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Peace Kills: America's Fun New Imperialism

3.58  ·  Rating Details ·  835 Ratings  ·  71 Reviews
With his latest national best seller, Peace Kills, P.J. O'Rourke casts his ever-shrewd and mordant eye on America's latest adventures in warfare. Imperialism has never been more fun.
To unravel the mysteries of war, O'Rourke first visits Kosovo: "Wherever there's injustice, oppression, and suffering, America will show up six months later and bomb the country next to where i
Paperback, 197 pages
Published April 10th 2005 by Grove Press (first published April 19th 2004)
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Sep 12, 2007 Selby rated it liked it
Shelves: nonfiction
P. J. O'Rourke is a real bastard. You know he is. If you think about it, it is undeniable. Unfortunately he is one of those Irish bastards that will start feeding you whiskey and telling you fantastically true stories, you laugh harder than you can remember, then you wake up next to a toilet, with a migraine, a newly registered Republican. That bastard.
Robert Isenberg
I'm grateful that I spent only 25 cents on this crap -- in the overstock section of the Lawrenceville library (which is basically just a homeless shelter without any beds). For years, friends have recommended P.J. O'Rourke, and after reading an agreeable Atlantic article (about jumbo-jets), I figured I'd give O'Rourke a shot. However he earned his reputation, it was certainly not for "Peace Kills," a collection of essays (basically) about 9/11 and its aftermath. Libertarian ethos aside, O'Rourke ...more
Apr 14, 2011 Joy rated it really liked it
Shelves: politics
O'Rourke is one of my favorite writers. He is a journalist who actually goes out and talks to people, in-depth reporting. He has a knack for hilarious one-liners. He is conservative, too, but you can't have everything, and anyway he is conservative in the least annoying way possible, more libertarian than anything.

This is a gathering of essays on war and peace, and includes a few chapters on 9-11 (O'Rourke lives in DC, or did at the time, and he actually went out to the Mall and found only a few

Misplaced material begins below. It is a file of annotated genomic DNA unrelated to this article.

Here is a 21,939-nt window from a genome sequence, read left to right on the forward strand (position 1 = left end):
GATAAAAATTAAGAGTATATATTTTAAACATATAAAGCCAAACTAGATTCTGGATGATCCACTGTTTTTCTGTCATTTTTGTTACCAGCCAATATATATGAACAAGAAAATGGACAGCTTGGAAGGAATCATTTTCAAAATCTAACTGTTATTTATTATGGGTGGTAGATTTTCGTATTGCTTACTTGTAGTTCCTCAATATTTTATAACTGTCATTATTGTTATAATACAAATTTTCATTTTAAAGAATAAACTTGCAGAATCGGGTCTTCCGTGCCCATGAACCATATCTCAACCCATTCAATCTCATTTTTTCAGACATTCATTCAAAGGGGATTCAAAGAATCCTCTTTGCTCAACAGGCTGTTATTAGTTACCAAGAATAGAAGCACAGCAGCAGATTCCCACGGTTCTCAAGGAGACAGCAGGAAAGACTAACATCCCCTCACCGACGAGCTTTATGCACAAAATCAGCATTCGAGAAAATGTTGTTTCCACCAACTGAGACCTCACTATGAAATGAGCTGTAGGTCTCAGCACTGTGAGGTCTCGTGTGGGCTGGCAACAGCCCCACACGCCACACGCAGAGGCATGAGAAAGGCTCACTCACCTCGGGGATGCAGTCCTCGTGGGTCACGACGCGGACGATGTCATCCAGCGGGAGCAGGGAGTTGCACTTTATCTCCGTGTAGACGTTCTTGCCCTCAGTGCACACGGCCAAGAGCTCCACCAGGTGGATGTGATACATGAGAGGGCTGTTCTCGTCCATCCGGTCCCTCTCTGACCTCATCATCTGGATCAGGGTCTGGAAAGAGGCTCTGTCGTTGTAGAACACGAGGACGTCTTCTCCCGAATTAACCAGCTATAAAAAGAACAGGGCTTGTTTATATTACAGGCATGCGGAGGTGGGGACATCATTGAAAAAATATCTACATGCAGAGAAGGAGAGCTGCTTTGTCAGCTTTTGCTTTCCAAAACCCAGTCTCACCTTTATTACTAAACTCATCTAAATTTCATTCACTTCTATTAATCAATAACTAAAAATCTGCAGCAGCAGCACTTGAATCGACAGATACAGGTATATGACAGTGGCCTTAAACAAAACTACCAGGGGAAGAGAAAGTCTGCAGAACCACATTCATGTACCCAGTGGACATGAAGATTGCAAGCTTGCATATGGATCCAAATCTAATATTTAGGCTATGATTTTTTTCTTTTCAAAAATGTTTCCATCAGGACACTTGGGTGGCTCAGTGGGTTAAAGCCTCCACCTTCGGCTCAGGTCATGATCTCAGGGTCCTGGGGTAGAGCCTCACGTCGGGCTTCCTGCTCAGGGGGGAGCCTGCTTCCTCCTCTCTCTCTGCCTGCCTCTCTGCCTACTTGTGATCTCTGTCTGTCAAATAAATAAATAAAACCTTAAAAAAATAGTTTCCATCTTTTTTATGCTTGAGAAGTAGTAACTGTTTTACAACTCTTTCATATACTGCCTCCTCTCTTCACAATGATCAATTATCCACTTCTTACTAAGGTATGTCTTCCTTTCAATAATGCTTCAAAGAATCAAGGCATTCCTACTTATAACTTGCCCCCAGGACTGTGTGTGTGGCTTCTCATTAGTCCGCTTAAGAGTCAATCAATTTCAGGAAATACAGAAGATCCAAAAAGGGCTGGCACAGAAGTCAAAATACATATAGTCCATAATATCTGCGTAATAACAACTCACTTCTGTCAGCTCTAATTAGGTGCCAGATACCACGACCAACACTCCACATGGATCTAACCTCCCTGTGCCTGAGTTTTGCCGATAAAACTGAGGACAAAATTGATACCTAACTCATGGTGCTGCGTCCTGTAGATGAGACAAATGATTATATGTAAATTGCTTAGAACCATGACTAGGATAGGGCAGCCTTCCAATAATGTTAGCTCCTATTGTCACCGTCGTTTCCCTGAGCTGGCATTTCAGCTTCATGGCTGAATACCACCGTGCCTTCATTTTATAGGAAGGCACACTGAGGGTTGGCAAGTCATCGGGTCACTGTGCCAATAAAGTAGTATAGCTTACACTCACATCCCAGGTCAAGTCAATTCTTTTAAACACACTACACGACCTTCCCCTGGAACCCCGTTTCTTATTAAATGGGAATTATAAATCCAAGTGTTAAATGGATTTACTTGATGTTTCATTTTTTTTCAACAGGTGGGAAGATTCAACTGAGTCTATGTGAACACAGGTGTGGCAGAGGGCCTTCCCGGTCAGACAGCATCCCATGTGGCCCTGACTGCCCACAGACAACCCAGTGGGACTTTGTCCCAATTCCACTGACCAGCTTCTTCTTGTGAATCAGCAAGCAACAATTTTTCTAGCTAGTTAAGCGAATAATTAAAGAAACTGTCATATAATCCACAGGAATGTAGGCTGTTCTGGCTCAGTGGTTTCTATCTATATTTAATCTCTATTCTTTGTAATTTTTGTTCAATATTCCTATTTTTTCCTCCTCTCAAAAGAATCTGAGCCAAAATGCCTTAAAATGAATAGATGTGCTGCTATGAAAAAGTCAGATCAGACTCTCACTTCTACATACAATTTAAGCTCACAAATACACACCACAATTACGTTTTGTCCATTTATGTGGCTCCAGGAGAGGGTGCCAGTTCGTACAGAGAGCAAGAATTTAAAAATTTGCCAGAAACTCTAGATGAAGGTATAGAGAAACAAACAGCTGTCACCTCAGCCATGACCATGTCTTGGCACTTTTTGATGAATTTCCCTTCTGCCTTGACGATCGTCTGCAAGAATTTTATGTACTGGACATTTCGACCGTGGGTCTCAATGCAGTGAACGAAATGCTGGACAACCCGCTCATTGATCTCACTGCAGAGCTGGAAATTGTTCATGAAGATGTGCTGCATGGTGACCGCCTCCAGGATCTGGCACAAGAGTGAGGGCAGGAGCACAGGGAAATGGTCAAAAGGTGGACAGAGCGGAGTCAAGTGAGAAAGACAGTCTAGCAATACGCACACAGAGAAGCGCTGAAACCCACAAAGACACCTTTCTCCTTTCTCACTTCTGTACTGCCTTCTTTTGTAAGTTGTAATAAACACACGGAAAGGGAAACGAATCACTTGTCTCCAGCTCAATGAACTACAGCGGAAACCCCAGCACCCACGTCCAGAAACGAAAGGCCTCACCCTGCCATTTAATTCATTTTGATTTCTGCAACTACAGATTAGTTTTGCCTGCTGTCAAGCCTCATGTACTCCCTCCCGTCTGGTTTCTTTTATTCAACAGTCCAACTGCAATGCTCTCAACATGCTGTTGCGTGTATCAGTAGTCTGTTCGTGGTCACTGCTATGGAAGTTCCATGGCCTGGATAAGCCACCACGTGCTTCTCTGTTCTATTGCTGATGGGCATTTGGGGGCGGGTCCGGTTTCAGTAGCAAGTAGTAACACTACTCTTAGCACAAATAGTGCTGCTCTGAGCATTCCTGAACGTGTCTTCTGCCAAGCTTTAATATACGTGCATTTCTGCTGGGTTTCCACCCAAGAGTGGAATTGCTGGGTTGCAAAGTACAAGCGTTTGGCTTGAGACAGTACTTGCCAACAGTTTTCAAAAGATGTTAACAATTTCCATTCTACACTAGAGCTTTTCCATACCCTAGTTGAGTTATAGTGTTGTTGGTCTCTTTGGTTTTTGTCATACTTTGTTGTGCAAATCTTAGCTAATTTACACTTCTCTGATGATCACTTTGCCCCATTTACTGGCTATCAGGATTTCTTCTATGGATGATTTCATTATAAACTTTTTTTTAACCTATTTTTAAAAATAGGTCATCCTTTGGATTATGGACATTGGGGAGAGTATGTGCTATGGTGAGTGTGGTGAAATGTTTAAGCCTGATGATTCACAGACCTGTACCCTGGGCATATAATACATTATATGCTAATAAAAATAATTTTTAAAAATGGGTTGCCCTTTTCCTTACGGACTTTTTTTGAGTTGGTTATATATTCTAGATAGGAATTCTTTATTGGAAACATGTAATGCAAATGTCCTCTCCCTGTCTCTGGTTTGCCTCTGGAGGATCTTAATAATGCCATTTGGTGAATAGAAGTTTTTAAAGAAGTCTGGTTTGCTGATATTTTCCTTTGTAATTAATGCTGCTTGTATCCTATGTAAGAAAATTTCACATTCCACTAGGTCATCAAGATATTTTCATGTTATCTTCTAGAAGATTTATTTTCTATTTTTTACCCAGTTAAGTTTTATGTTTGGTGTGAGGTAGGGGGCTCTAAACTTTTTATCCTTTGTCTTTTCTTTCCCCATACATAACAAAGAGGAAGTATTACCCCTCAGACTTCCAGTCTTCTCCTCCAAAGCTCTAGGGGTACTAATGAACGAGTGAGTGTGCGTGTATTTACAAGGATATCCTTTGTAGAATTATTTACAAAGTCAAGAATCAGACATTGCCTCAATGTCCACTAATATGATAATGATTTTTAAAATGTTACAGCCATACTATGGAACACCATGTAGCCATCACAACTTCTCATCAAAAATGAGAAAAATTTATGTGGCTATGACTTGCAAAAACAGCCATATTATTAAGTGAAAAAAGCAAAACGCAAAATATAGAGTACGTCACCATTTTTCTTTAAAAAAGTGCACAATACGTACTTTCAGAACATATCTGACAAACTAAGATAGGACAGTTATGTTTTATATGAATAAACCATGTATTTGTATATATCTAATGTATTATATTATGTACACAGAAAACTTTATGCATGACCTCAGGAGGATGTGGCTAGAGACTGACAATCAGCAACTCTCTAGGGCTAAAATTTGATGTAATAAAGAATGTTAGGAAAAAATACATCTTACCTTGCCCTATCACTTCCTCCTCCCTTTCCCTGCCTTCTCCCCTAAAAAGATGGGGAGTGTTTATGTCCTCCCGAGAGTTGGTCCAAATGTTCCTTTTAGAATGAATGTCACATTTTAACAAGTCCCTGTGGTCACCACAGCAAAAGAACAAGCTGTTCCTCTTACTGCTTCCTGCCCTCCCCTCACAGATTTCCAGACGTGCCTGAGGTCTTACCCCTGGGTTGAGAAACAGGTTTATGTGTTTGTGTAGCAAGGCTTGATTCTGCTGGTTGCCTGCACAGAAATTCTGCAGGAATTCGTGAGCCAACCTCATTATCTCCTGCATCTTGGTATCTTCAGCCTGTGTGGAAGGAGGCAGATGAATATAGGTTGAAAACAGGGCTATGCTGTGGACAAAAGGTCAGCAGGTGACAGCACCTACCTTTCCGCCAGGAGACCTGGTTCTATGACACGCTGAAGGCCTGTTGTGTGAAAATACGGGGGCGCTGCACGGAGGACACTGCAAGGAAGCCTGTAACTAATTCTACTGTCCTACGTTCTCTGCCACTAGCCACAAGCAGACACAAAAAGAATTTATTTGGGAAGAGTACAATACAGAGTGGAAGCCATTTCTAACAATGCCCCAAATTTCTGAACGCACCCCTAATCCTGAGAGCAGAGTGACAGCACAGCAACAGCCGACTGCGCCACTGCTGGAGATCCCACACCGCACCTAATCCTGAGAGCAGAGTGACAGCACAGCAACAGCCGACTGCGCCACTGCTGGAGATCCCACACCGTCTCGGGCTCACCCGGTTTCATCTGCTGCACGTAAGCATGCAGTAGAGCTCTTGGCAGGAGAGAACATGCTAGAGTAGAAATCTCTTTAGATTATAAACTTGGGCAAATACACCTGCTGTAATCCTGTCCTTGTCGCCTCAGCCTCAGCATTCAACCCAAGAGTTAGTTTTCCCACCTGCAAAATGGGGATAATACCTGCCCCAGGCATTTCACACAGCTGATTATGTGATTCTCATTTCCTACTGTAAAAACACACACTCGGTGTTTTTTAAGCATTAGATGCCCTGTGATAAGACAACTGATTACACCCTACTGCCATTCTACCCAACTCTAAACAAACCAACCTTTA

Mar 18, 2011 D'face added it
I had never read PJ O'Rourke before and being a weak-willed liberal decided that I needed to read at least one collection of his essays. This is it. I would have to say that I did not find it very funny or very informative.

There are some good lines in it however:

Describing shopping in Kuwait "At a children's clothing store a toddler play outfit - shirt, jumper and gym shoes - came to $140 worth of jam mop and chocolate milk sponge."

Outside his hotel in Kuwait "A bomb-sniffing police dog was digg
Melissa McShane
I read P.J. O'Rourke's books more for his first-hand accounts of traveling throughout the world than for his politics. This isn't my favorite of his books, but it does include his reactions to the 9/11 attack on the Pentagon and the months immediately following it.
Cathy Houston
May 22, 2017 Cathy Houston rated it it was ok
not very interesting
Jul 07, 2010 Phobos rated it it was ok
PJ O'Rourke is a foreign correspondent. He goes to many interesting places in the world; has been to them during interesting times as well. Unfortunately, like a lot of older men who were once leftists in their youth and middle-age, Rourke has moved on to being a Libertarian. Dennis Miller is a good example of this happening.

O'Rourke claims to be of the Hunter S. Thompson school of Gonzo Journalism. I see it, sort of, but I think O'Rourke is missing a lot of characteristics to be HST or Gonzo. H
Dec 04, 2011 F.R. rated it liked it
I think when P.J. O’Rourke finally slides off the mortal coil (no doubt with a martini in hand), he will be best remembered is one of the best and funniest travel writers of his generation. Reading older political commentary (even when it’s only a matter of eight years old) can see the reader travelling back to a different world with a different set of assumptions. (For instance, the way O’Rourke can so casually declare that the war in Afghanistan has been successfully completed). Writing of tha ...more
I never expected P. J. O’Rouke’s book to be a travel book, but it turned out to be a worth-to-mention experience. I say this for several reasons. Firstly, the book is about his travel experiences to war-torn regions of the world and he manages to stay personal rather than menacingly political. The places he visits come to life much better than in anything I read about these countries lately (not that I have read anything much apart from the daily news) and it’s always rewarding to have an inside ...more
Aug 31, 2008 Mark rated it liked it
Shelves: recentlyread
I like P.J.'s satire for the most part, in certain moods--i.e. when I feel like be brutally realistic. No one can accuse O'Rourke of romanticism or sentimentalism, and he's mostly very amusing on the subject of everyone else's romantic, sentimental views--liberal idealism and, fortunately, republican mythology too (of unconstrained private capital, "family values" and sexual morality, the "war on drugs," religious righteousness, America's global role, etc.). He's certainly more tolerant of the B ...more
Jan 10, 2014 Dale rated it really liked it  ·  review of another edition
My first foray into P.J. O'Rourke's books (A review of the audiobook)

Duration: About 5 hours
Read by Dick Hill